Saturday 23rd December, 2006

 
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My Christmas wish-list

It occurred to me so many times in the past few months, just how hot and bothersome my little rock could be. Between the concrete buildings, and all that hot air rising from the Red House and Whitehall and Centre of Excellence and Rienzi Complex, T&T people have had to put up with a lot of heat.

I’ve hoped for comfort

But I’ve never felt too safe

And in this hard life I’ve had to navigate through

Unexhausted has been my virtue

They set themselves against I

They set my pride on fire

Phoenix always rises high

Rebel crusader

Driven to decisions

They trapped me into

The Revolution Solution

I’ve come to join you

The paradox oh poverty has left us dismayed

Sliding democracy washing away

The toil of the many goes to the fortunate few

The Revolution Solution

I’ve come to join you

—Revolution Solution, Thievery Corporation

Between the freezing fog and the darkness by four in the afternoon, I’m glad to have a return ticket to Trinidad from Babylon-don.

Which is not to say I’m not enjoying the brain freeze. Truth be told, my head needed some cooling after the heat that was this year.

I needed to chill out, literally. Relax for a bit and take some time out from being my Trinidad self. The uptight, serious self. The repressed-in-a-box self that can only do so much and say so much and be so much to be acceptable.

To resist and be unacceptable is full-time work. And I’m still not sure why I do it, except that it feels right. Because if we were all to sit back and choose our battles and think that we can’t stop the tide of callous industrialisation while we all languish in our post slavery/indentureship/colonialism trauma psychosis then who would save us?

Who better to save us but ourselves? Who else understands it but us? Who else can give a name to feeling like cheated out of a safe, clean, progressive nation?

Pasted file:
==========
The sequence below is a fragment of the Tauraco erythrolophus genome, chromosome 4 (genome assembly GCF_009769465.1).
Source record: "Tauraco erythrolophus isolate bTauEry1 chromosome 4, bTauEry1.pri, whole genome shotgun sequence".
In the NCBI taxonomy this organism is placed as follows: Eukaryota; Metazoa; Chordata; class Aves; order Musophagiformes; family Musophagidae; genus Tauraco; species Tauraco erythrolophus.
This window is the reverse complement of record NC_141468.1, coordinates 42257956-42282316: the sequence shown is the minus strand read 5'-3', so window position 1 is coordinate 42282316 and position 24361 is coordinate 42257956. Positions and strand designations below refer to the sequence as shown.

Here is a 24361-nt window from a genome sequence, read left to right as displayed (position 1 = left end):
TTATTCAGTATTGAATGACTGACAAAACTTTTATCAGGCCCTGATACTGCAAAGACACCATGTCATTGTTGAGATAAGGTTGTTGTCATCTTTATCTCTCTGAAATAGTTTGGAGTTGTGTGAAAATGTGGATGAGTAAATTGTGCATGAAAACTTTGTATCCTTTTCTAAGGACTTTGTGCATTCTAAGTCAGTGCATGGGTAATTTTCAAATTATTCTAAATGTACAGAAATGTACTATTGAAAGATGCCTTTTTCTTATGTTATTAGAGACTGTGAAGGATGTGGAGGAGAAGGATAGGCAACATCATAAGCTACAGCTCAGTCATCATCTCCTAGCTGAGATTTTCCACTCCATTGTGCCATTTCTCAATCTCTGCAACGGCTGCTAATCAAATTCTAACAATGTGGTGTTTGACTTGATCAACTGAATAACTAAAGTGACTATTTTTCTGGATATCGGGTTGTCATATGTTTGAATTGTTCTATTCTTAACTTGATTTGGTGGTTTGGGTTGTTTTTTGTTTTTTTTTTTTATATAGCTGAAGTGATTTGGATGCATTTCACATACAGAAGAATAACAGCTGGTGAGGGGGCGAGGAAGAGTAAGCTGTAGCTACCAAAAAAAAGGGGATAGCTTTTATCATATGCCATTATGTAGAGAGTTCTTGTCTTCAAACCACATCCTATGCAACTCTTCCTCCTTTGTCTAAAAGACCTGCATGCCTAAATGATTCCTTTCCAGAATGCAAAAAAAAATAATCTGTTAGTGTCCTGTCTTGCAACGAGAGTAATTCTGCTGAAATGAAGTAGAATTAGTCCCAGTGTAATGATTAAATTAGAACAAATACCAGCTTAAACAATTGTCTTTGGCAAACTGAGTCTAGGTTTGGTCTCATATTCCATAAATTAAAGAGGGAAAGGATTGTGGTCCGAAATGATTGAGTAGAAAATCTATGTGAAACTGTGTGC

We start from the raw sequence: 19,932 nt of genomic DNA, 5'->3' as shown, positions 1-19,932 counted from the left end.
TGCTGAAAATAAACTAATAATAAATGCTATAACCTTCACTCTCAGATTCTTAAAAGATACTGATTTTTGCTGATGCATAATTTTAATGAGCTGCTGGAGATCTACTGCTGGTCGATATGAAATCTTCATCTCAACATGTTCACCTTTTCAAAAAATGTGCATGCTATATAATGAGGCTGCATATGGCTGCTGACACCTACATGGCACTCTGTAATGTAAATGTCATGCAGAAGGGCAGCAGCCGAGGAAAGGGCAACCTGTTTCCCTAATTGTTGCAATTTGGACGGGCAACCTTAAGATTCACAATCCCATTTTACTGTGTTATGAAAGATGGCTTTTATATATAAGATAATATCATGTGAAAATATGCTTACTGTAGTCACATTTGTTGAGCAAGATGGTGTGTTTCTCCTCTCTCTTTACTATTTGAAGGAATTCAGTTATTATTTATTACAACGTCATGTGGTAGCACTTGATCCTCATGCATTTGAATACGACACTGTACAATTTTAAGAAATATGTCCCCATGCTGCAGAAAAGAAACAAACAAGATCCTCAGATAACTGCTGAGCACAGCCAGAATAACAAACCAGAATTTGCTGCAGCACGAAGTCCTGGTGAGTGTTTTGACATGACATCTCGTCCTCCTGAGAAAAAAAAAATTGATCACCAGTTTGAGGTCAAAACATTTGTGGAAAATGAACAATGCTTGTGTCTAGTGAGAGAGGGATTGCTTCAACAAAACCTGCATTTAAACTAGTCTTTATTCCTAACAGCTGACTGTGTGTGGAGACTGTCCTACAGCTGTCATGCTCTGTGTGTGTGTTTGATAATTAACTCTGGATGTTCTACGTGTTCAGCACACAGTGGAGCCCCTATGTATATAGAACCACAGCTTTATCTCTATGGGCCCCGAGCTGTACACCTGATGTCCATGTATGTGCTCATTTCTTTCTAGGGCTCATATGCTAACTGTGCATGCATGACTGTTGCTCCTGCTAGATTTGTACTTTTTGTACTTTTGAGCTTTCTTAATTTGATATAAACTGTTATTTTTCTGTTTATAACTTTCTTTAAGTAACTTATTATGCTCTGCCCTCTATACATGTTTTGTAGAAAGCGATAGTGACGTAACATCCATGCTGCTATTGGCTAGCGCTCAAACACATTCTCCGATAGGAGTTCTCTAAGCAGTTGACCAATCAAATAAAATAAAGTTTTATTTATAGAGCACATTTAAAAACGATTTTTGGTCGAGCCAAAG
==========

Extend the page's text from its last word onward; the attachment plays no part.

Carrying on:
To be a no-woman in a yes-man town is hot, slavish, unrewarding and friendless work.

But in the freezing fog and the darkness by four in the afternoon, I find a calming coolness.

It occurred to me so many times in the past few months, just how hot and bothersome my little rock could be. Between the concrete buildings, and all that hot air rising from the Red House and Whitehall and Centre of Excellence and Rienzi Complex, T&T people have had to put up with a lot of heat.

And the people, Jah knows Trinidad people have a kind of heat that is more than temperature. It’s hotter than the armpits of hell up in here and some of us are content to get a contract to add fuel to the fire. The heat in our heads somehow doesn’t translate into a warmth in our hearts.

The heat is more than sexual or mental. More than black women who have never been told they are beautiful trying to outdo each other for $1,000 in a night club dutty wine competition. More than the carbon dioxide emissions of two or three aluminium smelters. More than cutting down a mangrove to create a whole town devoted to American consumerism.

It’s as if the sun and the politics and the concrete buildings and the humidity have us at boiling point. The melting pot is on the brink of a meltdown and it’s not occurring to anyone to turn down the fire.

Yet if I am to believe my Rasta bredrins, nothing can out this fire. So we are doomed to sweat it out.

I reflect on the coolness of my head standing on train platforms, gloved hands deep in jacket pockets. Dancing on one spot so that I don’t turn into a big dread icicle. The other people on the platform take no notice of me. And it’s such a relief.

It’s one of the many things I miss about life in Babylon-don. Being anonymous. Being able to walk down the street and not be sexually harassed by the supposedly indecent men and then be studiously ignored by the supposedly decent ones. To not feel pretentious because I’m lost in my little iPod world listening to John Coltrane or whistling Beethoven’s 9th and not Capleton.

To not feel like freak when I ask for the recycling bin or look for vegan and organic labels on my food.

But it’s clear to me now that Babylon-don is not and probably could never be my home. I like plantain more than I like parsnips, you see. I’d rather wear rubber slippers than knee-high boots and my shoulders miss the sting of morning sun.

On the platform at four and the darkness engulfs as quickly and silently as the freezing fog.

I can defend myself from the coldness, the iciness of winter like a fist squeezing the joy out of your heart. I’m looking forward to going home, but short of installing an air-condition unit in head, I can’t figure out a way to beat the heat.

 

 

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